Outside Inside (1983) is widely considered to be another classic. Boasting a cast of dozens, including specialists like Lukather, Bill Champlin, Jay Graydon, Curtis Mayfield and Chuck Finley, Tubes recouped with ‘She’s A Beauty’ (number one) and  ‘The Monkey Time’ and embarked on a successful world tour. Their final album from this original era is another Todd Rundgren gem, Love Bomb, a quasi-satirical concept about relationships. Ironically, soon as it was done, Todd nicked Welnick and Prairie Prince for his own band.

We also have a slew of top compilations. These include The Best of The Tubes, a handy primer of all later the creamy stuff, and companion disc, equally slick. The Best of the EMI Years which taken together should give you extra insight into this truly eccentric outfit. When you see their name on an album you’re guaranteed entertainment and enlightenment. Great music, plenty of humour. Exactly what you want from The Tubes. Best advice here is start at the beginning. Up from the deep and off you go.

Words Max Bell

Posted on June 11, 2015 .

The Expendables

While touring and supporting their album, Gettin’ Filthy, The Expendables would share the stage with Slightly Stoopid and catch the attention of founders and front men Kyle McDonald and Miles Doughty.  In 2007 Slightly Stoopid formed their own independent label, Stoopid Records, and signed The Expendables for the label’s first non-Stoopid release, which was The Expendables self-titled.  Released in September 2007, the album would be accepted as an instant classic by fans and received rave reviews from critics.

The band continued supporting the album with hundreds of shows over the next two years, gaining fans around the world, and respect from the bands that influenced them.  The band would share the stage with bands like Slightly Stoopid, NoFX, Less Than Jake, Pennywise and Pepper to name a few.  At the end of 2009 and beginning of 2010 the band would work on their next albumProve It produced by Paul Leary (producer of Sublime, Slightly Stoopid, Pepper, Supersuckers, as well as the guitar player for Butthole Surfers) and El Hefe (guitar player for NoFX).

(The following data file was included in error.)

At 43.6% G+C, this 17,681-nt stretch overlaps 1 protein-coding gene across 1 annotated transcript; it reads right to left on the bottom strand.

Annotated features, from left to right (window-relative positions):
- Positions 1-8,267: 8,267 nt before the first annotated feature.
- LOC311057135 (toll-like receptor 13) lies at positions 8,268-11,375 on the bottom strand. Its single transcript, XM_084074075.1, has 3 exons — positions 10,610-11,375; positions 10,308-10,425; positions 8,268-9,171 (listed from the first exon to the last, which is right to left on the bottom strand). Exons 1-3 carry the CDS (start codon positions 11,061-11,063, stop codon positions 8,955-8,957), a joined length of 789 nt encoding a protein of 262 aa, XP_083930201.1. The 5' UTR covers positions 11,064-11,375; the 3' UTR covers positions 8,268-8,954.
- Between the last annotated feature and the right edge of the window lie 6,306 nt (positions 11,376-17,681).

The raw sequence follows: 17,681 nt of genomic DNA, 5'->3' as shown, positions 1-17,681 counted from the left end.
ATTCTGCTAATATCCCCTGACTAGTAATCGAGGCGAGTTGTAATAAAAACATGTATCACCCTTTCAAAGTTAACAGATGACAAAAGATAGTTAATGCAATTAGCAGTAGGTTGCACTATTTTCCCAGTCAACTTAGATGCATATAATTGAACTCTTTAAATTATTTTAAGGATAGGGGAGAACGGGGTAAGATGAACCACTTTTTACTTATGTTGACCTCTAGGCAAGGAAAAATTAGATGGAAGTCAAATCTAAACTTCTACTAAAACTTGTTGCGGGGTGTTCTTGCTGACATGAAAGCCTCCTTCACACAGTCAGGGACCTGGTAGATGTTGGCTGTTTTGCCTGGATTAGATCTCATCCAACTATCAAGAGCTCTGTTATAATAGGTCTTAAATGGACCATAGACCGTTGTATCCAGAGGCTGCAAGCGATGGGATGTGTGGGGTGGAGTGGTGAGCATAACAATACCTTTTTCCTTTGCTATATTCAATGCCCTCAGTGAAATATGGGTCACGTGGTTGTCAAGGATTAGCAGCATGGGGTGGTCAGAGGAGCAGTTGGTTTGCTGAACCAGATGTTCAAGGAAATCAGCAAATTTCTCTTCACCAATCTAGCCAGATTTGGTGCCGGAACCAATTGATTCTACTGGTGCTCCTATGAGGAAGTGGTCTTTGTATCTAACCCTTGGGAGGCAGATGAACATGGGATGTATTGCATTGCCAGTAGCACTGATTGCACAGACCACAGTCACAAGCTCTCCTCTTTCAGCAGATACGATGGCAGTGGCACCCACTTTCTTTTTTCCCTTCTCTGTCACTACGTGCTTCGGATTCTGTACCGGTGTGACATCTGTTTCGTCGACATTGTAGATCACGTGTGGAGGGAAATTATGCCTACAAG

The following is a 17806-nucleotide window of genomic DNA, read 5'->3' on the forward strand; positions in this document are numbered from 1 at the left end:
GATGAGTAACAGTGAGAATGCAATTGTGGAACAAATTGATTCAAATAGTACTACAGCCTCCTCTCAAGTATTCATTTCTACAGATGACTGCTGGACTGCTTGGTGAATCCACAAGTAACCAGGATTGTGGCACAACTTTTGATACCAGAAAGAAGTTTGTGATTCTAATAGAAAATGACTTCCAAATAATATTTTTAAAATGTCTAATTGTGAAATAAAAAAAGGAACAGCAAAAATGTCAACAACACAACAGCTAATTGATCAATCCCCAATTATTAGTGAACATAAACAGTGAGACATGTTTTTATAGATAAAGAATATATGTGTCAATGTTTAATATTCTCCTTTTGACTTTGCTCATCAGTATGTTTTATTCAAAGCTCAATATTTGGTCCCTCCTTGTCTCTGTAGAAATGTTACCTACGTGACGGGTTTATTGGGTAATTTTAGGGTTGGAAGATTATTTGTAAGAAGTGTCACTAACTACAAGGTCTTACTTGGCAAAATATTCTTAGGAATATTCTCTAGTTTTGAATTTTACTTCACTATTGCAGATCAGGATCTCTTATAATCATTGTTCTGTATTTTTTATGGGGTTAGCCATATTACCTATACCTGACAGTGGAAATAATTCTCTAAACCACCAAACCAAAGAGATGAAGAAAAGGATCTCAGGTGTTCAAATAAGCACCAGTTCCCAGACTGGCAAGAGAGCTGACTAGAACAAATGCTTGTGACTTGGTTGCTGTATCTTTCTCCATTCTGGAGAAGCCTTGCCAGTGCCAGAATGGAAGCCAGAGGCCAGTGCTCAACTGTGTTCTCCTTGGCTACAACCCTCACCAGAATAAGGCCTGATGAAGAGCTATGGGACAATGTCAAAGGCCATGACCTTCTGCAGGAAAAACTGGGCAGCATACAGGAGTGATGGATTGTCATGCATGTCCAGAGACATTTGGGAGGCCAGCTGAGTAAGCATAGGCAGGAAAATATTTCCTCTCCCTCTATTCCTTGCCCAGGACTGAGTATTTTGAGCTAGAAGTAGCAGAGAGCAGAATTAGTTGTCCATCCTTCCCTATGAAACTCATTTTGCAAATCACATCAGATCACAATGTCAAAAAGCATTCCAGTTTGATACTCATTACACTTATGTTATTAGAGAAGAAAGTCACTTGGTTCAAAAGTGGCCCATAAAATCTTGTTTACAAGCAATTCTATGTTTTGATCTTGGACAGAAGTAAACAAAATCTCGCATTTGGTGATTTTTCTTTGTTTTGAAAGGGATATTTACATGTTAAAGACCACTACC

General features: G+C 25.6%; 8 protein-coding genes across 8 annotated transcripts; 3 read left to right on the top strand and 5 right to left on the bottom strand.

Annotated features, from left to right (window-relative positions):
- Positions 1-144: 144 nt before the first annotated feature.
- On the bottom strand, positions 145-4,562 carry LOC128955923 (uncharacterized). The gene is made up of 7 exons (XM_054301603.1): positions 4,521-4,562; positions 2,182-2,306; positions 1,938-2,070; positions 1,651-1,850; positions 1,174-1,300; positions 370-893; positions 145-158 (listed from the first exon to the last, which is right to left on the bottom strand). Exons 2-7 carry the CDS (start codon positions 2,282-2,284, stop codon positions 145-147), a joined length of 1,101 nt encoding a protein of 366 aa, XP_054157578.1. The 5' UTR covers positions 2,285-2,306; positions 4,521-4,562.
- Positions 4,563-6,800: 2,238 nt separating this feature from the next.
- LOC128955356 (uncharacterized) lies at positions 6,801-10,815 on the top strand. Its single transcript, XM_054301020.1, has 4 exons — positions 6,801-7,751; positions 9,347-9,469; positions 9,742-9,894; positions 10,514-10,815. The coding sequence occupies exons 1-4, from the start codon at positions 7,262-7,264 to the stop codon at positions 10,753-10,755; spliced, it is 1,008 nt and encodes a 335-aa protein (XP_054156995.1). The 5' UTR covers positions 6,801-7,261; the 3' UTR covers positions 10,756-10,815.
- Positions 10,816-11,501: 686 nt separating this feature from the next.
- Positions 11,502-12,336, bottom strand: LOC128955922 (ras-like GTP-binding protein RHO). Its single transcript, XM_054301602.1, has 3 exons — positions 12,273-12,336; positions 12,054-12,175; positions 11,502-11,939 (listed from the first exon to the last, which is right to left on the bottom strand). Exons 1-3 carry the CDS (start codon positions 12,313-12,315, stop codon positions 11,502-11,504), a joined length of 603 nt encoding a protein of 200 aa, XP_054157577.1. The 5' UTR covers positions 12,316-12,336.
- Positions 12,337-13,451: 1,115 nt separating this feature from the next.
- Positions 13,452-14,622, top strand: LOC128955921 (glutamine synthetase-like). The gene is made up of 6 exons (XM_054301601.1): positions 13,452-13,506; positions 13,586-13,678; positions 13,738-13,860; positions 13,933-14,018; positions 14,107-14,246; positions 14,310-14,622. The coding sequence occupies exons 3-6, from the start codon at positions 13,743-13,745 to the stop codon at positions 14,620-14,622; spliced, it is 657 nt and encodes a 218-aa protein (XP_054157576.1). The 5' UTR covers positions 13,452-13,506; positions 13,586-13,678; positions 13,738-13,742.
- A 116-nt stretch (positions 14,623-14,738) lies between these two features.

Prove It was released May 11th 2010 debuting at #158 on the Billboard Top 200#30 on Billboard’s Independent charts, and #4 on Billboard’s Heatseekers! The album also pushed to #15 on iTunes Top 200 and #5 on iTunes Alternative Charts, jumping The Expendables to a new level in their career.  The band’s new release would include guest performances by C-Money, OG, and Dela of Slightly Stoopid throughout the album.  Jumping into the mix as well would be long time friend G. Love on the ballad “Wells.

The Expendables have continued their tenacious touring schedule in 2011 with their popular annual Winter Blackout Tour.  This summer, the band will be featured on all dates of the massive yearly festival favorite, Warped Tour.

Thirteen years later, five albums down and countless miles covered, The Expendables show no signs of slowing down.

Posted on June 11, 2015 .

Honey C

Sochitta Sal, better known by her stage name Honey Cocaine, is an Cambodian rapper from Toronto born on October 22, 1992. Honey Cocaine is signed to Tyga's label Last Kings. She is the first artist signed to the label. She first received recognition with her debut collaboration "Heisman", featuring Tyga. One of the up-to-date female rappers with serious flow and will probably blow up in the next few years.

Her official Twitter page is @HoneyLKCocaine

"Bitch I'm Honey Cocaine, 'bout to bring in some pain. All my haters like a choir, they all singing my name." Tyga Last Kings

#tyga #last kings #cambodian #rapper #female

Posted on June 11, 2015 .